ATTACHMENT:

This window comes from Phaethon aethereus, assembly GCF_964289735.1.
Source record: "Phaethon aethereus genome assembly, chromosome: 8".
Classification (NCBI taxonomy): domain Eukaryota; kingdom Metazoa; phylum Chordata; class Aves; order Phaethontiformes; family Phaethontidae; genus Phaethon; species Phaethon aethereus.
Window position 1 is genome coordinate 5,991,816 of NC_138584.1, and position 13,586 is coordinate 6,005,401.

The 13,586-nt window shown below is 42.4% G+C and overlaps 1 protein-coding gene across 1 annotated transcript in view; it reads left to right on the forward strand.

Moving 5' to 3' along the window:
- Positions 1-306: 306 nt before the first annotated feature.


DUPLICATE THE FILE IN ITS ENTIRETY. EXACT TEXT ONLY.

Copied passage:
This window comes from Phaethon aethereus, assembly GCF_964289735.1.
Source record: "Phaethon aethereus genome assembly, chromosome: 8".
Classification (NCBI taxonomy): domain Eukaryota; kingdom Metazoa; phylum Chordata; class Aves; order Phaethontiformes; family Phaethontidae; genus Phaethon; species Phaethon aethereus.
Window position 1 is genome coordinate 5,991,816 of NC_138584.1, and position 13,586 is coordinate 6,005,401.

The 13,586-nt window shown below is 42.4% G+C and overlaps 1 protein-coding gene across 1 annotated transcript in view; it reads left to right on the forward strand.

Moving 5' to 3' along the window:
- Positions 1-306: 306 nt before the first annotated feature.